Wilfried Zaha Becomes 1st EPL Player to Not Kneel Since Demonstrations Began

Tyler Conway@jtylerconwayFeatured ColumnistMarch 13, 2021

Crystal Palace's Wilfried Zaha reacts during the English Premier League soccer match between Crystal Palace and West Bromwich Albion at Selhurst Park stadium in London, England, Saturday, March 13, 2021.(Mike Hewitt/Pool via AP)
Mike Hewitt/Associated Press

Crystal Palace winger Wilfried Zaha did not take a knee before Saturday's match against West Bromwich Albion, becoming the first Premier League player to refuse to partake in the ongoing demonstrations against racism.

Zaha, who is Black, has spoken out against the form of protest in the past, saying it is "degrading" and does not help move forward anti-racism causes. A statement was released shortly ahead of his team's 1-0 win Saturday, saying players continue to receive abuse despite the kneeling. 

"My decision to stand at kick-off has been public knowledge for a couple of weeks now. There is no right or wrong decision, but for me personally I feel kneeling has just become a part of the pre-match routine and at the moment it doesn’t matter whether we kneel or stand, some of us still continue to receive abuse.

"I know there is a lot of work being done behind the scenes at the Premier League and other authorities to make change, and I fully respect that, and everyone involved. I also fully respect my teammates and players at other clubs who continue to take the knee.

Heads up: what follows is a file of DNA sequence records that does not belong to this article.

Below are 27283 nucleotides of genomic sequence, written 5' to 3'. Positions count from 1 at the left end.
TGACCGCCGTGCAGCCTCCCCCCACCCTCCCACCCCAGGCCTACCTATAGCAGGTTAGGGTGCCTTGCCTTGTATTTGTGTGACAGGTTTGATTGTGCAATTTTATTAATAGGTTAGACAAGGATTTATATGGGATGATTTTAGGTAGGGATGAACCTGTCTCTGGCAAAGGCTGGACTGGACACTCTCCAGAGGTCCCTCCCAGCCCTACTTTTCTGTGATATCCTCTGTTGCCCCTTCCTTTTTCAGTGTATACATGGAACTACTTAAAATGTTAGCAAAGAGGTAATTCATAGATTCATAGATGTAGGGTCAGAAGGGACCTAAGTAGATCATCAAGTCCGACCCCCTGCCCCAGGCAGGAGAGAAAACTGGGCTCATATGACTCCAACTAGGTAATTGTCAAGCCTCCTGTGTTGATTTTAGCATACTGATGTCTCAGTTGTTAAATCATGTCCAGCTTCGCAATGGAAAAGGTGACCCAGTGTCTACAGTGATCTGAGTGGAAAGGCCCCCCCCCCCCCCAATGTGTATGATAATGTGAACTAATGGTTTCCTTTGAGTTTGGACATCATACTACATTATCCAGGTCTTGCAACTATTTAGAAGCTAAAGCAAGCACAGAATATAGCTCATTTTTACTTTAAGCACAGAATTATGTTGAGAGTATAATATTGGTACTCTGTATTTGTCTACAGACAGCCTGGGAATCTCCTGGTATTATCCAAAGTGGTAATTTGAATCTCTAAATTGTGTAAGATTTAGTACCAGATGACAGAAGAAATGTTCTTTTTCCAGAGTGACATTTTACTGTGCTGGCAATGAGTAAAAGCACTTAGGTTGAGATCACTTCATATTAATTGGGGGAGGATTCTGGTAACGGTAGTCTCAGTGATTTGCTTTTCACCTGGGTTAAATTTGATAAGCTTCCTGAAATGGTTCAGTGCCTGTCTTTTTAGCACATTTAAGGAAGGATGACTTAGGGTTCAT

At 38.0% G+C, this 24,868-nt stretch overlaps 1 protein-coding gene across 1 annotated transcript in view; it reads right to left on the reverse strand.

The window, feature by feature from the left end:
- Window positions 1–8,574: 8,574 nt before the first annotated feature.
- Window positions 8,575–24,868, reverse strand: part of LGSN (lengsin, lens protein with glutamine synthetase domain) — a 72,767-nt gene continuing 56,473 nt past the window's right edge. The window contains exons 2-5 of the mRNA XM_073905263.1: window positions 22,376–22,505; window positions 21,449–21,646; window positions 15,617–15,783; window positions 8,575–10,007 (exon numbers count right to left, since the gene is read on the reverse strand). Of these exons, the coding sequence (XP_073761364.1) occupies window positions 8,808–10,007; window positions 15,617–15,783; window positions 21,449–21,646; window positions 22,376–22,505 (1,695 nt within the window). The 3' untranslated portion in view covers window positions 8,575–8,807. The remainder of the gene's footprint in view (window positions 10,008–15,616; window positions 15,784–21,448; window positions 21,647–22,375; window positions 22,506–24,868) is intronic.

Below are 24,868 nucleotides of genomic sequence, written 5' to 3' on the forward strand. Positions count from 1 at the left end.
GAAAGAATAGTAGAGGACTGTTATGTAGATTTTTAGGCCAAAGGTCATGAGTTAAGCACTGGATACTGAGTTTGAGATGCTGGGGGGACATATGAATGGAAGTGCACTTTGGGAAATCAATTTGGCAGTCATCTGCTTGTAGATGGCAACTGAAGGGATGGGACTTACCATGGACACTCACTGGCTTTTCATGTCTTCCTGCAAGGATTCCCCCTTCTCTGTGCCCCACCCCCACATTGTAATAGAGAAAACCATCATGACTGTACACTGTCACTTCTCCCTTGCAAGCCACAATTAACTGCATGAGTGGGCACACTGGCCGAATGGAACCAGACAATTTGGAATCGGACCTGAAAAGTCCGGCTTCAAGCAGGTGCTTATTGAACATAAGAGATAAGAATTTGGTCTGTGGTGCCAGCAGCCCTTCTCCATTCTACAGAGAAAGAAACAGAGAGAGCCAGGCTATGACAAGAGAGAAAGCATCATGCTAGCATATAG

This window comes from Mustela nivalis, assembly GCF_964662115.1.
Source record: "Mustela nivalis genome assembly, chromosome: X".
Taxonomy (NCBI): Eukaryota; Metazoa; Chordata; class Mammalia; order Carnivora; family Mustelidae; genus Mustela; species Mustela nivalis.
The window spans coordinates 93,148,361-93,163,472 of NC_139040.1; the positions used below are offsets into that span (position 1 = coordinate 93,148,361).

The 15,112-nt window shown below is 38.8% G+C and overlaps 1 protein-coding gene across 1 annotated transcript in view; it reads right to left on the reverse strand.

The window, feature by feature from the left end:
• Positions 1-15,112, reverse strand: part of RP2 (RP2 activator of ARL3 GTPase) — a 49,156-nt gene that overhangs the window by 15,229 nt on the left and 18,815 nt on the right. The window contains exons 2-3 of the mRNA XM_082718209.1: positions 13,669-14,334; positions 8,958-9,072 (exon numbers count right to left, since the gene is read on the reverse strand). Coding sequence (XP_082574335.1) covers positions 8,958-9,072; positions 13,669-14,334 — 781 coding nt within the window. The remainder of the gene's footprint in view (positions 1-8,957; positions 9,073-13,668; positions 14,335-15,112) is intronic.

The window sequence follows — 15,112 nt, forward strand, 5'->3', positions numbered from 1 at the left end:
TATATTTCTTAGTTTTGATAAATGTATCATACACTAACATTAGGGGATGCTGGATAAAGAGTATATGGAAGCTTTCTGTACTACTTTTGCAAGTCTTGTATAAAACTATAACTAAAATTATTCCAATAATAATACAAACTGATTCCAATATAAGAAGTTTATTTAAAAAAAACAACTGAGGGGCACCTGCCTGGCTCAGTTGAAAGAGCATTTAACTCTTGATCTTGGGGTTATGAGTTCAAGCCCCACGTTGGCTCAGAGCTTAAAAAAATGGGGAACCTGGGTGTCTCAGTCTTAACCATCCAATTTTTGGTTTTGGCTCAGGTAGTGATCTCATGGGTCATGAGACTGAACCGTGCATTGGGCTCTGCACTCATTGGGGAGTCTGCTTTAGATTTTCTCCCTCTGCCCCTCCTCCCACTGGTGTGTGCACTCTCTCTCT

"As a society, I feel we should be encouraging better education in schools, and social media companies should be taking stronger action against people who abuse others online - not just footballers.

"I now just want to focus on football and enjoy being back playing on the pitch. I will continue to stand tall."

Premier League players and officials have been kneeling before matches to protest against racism dating back to last season, after the league paused during the UK's national lockdown amid the coronavirus pandemic. 

Premier League CEO Richard Masters said players will continue kneeling for the remainder of the season, but no punishment will be levied for players who choose not to participate.

"It is a big statement, it was player-led. We spent a lot of time talking to players. It was an emotional time during the pandemic," Masters told Sky Sports in an interview published Saturday.